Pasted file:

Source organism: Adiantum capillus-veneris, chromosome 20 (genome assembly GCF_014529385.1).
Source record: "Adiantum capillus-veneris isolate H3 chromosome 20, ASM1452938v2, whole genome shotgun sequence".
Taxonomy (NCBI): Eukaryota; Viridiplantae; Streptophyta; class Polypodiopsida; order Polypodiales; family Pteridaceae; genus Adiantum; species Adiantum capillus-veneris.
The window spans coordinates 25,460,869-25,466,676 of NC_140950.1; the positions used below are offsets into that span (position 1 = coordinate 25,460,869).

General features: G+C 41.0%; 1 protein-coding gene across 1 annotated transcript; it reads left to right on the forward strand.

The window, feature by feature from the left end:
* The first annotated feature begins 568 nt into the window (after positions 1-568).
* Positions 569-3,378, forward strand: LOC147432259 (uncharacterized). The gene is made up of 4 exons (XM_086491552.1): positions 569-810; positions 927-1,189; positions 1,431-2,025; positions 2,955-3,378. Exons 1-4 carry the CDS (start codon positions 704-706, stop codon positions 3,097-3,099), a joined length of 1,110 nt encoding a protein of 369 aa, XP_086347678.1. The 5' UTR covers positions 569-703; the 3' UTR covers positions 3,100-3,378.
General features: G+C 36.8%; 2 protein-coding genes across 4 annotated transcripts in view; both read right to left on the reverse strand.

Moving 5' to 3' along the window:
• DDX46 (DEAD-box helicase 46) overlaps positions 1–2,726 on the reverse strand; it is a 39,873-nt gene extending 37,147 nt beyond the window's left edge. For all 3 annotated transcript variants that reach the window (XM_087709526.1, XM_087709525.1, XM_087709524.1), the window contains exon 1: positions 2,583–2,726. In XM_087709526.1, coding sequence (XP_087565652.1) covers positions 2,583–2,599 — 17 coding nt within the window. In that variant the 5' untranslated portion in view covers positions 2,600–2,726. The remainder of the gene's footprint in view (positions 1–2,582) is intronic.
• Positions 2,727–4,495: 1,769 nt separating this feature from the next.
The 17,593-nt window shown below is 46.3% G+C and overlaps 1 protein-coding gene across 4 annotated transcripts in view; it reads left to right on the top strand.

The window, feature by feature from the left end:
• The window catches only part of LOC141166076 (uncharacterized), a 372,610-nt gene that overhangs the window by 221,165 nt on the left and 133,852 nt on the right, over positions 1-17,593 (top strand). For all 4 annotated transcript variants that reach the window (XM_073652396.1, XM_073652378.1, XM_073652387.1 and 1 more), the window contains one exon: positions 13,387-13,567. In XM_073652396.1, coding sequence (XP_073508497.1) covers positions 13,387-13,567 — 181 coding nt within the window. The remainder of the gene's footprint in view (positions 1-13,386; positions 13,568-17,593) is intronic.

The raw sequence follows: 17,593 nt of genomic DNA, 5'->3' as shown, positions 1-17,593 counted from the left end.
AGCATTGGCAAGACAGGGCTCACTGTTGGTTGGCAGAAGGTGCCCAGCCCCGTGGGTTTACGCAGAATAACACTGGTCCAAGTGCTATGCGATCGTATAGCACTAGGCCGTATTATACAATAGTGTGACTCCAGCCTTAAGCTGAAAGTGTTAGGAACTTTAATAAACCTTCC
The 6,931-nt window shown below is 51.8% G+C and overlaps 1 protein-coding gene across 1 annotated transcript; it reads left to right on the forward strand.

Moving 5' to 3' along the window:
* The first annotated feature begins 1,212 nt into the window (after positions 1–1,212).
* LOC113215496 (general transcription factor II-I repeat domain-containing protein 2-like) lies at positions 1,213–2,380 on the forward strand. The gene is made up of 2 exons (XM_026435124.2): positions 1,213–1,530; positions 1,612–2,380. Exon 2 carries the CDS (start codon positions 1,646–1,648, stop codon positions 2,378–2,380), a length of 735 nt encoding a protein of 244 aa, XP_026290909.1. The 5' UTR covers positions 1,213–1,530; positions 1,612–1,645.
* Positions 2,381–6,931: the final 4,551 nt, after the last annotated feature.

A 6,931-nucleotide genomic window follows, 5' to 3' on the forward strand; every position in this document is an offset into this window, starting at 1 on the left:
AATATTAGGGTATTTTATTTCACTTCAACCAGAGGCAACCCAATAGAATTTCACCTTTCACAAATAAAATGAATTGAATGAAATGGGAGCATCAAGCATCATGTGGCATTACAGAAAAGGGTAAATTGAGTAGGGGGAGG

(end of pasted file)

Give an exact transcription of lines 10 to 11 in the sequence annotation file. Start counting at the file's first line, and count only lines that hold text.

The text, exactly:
Moving 5' to 3' along the window:
• DDX46 (DEAD-box helicase 46) overlaps positions 1–2,726 on the reverse strand; it is a 39,873-nt gene extending 37,147 nt beyond the window's left edge. For all 3 annotated transcript variants that reach the window (XM_087709526.1, XM_087709525.1, XM_087709524.1), the window contains exon 1: positions 2,583–2,726. In XM_087709526.1, coding sequence (XP_087565652.1) covers positions 2,583–2,599 — 17 coding nt within the window. In that variant the 5' untranslated portion in view covers positions 2,600–2,726. The remainder of the gene's footprint in view (positions 1–2,582) is intronic.